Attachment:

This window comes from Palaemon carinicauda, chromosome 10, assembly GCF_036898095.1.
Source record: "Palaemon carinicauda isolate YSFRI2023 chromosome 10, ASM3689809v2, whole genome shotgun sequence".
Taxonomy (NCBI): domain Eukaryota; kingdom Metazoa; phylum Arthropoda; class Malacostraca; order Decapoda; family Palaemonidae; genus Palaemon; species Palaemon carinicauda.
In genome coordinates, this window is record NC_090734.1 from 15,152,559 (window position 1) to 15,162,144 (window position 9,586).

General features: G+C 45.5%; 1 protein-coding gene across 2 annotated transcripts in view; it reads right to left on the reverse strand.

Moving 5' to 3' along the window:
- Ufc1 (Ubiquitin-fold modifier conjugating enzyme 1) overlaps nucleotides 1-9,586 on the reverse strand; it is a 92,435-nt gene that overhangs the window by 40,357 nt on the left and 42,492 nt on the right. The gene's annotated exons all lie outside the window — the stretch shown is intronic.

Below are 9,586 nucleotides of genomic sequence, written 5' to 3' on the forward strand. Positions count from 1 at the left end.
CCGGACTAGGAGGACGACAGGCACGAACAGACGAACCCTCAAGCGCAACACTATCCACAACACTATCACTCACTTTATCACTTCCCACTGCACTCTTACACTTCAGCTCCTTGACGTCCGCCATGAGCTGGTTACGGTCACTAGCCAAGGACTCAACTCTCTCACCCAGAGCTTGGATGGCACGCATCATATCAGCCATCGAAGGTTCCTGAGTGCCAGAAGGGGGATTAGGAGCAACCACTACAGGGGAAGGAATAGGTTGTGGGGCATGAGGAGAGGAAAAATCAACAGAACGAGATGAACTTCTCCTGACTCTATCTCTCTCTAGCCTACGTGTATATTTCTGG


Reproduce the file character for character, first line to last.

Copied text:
This window comes from Palaemon carinicauda, chromosome 10, assembly GCF_036898095.1.
Source record: "Palaemon carinicauda isolate YSFRI2023 chromosome 10, ASM3689809v2, whole genome shotgun sequence".
Taxonomy (NCBI): domain Eukaryota; kingdom Metazoa; phylum Arthropoda; class Malacostraca; order Decapoda; family Palaemonidae; genus Palaemon; species Palaemon carinicauda.
In genome coordinates, this window is record NC_090734.1 from 15,152,559 (window position 1) to 15,162,144 (window position 9,586).

General features: G+C 45.5%; 1 protein-coding gene across 2 annotated transcripts in view; it reads right to left on the reverse strand.

Moving 5' to 3' along the window:
- Ufc1 (Ubiquitin-fold modifier conjugating enzyme 1) overlaps nucleotides 1-9,586 on the reverse strand; it is a 92,435-nt gene that overhangs the window by 40,357 nt on the left and 42,492 nt on the right. The gene's annotated exons all lie outside the window — the stretch shown is intronic.

Below are 9,586 nucleotides of genomic sequence, written 5' to 3' on the forward strand. Positions count from 1 at the left end.
CCGGACTAGGAGGACGACAGGCACGAACAGACGAACCCTCAAGCGCAACACTATCCACAACACTATCACTCACTTTATCACTTCCCACTGCACTCTTACACTTCAGCTCCTTGACGTCCGCCATGAGCTGGTTACGGTCACTAGCCAAGGACTCAACTCTCTCACCCAGAGCTTGGATGGCACGCATCATATCAGCCATCGAAGGTTCCTGAGTGCCAGAAGGGGGATTAGGAGCAACCACTACAGGGGAAGGAATAGGTTGTGGGGCATGAGGAGAGGAAAAATCAACAGAACGAGATGAACTTCTCCTGACTCTATCTCTCTCTAGCCTACGTGTATATTTCTGG